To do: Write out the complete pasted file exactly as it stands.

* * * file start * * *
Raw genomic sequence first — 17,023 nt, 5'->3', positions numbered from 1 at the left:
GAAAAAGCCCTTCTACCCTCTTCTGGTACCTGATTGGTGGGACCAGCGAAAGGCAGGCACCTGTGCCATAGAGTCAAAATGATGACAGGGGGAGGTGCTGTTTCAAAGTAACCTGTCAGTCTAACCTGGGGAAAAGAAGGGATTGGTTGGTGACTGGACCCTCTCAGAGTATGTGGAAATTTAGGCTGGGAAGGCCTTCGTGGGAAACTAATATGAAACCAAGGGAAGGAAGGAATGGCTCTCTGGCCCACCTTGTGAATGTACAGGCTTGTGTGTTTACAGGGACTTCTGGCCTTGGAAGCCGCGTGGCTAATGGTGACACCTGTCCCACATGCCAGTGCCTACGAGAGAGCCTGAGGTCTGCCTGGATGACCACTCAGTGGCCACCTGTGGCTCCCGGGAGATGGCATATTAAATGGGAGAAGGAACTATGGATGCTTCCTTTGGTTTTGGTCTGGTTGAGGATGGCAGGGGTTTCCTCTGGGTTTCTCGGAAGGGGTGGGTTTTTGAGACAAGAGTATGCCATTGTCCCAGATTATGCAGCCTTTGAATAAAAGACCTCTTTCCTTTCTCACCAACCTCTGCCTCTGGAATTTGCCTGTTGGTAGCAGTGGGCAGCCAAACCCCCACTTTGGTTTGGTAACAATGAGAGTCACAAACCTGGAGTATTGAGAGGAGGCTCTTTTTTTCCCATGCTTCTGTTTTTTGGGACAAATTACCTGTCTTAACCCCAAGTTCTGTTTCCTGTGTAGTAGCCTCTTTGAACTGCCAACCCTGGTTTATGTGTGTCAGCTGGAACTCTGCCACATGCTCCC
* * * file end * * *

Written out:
Raw genomic sequence first — 17,023 nt, 5'->3', positions numbered from 1 at the left:
GAAAAAGCCCTTCTACCCTCTTCTGGTACCTGATTGGTGGGACCAGCGAAAGGCAGGCACCTGTGCCATAGAGTCAAAATGATGACAGGGGGAGGTGCTGTTTCAAAGTAACCTGTCAGTCTAACCTGGGGAAAAGAAGGGATTGGTTGGTGACTGGACCCTCTCAGAGTATGTGGAAATTTAGGCTGGGAAGGCCTTCGTGGGAAACTAATATGAAACCAAGGGAAGGAAGGAATGGCTCTCTGGCCCACCTTGTGAATGTACAGGCTTGTGTGTTTACAGGGACTTCTGGCCTTGGAAGCCGCGTGGCTAATGGTGACACCTGTCCCACATGCCAGTGCCTACGAGAGAGCCTGAGGTCTGCCTGGATGACCACTCAGTGGCCACCTGTGGCTCCCGGGAGATGGCATATTAAATGGGAGAAGGAACTATGGATGCTTCCTTTGGTTTTGGTCTGGTTGAGGATGGCAGGGGTTTCCTCTGGGTTTCTCGGAAGGGGTGGGTTTTTGAGACAAGAGTATGCCATTGTCCCAGATTATGCAGCCTTTGAATAAAAGACCTCTTTCCTTTCTCACCAACCTCTGCCTCTGGAATTTGCCTGTTGGTAGCAGTGGGCAGCCAAACCCCCACTTTGGTTTGGTAACAATGAGAGTCACAAACCTGGAGTATTGAGAGGAGGCTCTTTTTTTCCCATGCTTCTGTTTTTTGGGACAAATTACCTGTCTTAACCCCAAGTTCTGTTTCCTGTGTAGTAGCCTCTTTGAACTGCCAACCCTGGTTTATGTGTGTCAGCTGGAACTCTGCCACATGCTCCC